When you first throw on the Quest 2, you’ll be greeted by your real-life surroundings thanks to the external tracking cameras on the headset. This view is called passthrough and combines the real world with augmented-reality elements such as a virtual barrier dubbed the Guardian Boundary System and floor grid. By drawing out an unobstructed play space in your room using a virtual marker, the Quest 2 will only create a virtual world within your set confines, adjusting back to a live view when you step outside of this pre-determined space. This stops you from punching a hole in your TV or wall, which was an issue with earlier VR headsets. You can even scan your desk, keyboard, and couch into VR to map them in your virtual space to work or sit from for a Holodeck-level experience.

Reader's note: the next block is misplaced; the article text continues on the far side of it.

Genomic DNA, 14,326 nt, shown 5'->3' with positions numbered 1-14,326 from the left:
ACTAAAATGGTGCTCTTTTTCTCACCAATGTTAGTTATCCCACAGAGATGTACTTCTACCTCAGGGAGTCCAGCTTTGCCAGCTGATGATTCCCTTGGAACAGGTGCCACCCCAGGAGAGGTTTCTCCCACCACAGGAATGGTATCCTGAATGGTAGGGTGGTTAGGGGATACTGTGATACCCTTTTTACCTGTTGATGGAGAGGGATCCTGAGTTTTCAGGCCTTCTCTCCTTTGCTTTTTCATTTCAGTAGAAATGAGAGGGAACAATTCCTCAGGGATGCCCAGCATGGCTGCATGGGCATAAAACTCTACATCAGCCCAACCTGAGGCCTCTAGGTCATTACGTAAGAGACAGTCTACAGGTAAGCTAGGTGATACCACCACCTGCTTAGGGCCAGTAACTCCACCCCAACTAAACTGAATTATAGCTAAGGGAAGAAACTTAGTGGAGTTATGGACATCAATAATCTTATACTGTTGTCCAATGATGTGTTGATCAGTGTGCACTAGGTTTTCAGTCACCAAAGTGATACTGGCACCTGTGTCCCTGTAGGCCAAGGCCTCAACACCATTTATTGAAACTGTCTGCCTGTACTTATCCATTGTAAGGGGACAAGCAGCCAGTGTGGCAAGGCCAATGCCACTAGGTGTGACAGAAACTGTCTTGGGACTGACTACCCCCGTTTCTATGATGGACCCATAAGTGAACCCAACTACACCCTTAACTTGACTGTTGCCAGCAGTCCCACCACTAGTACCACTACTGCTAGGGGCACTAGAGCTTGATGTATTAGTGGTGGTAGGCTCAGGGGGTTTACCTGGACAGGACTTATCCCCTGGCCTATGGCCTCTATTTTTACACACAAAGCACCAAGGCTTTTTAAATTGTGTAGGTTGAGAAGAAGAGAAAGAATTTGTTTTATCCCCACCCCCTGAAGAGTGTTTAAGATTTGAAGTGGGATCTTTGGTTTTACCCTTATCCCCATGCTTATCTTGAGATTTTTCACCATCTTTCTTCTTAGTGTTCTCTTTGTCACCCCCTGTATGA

Confirming your play space is properly sized and obstruction-free with the tap of a button causes the real world to disintegrate, and you’re whisked away into a virtual environment facing a universal menu. Similar to a phone’s user interface, here you can download games or apps, invite friends to meet up in virtual spaces, and even cast your activity to a Chromecast so others in the same room as you can see what you’re doing in the headset. A built-in Snapdragon mobile chip is powerful enough to run the operating system and render immersive worlds without any lag for up to three hours before requiring a charge. Without any wires, sensors, or gaming consoles needed, you can simply put on this lightweight pair of goggles and take it on the move as a portable system.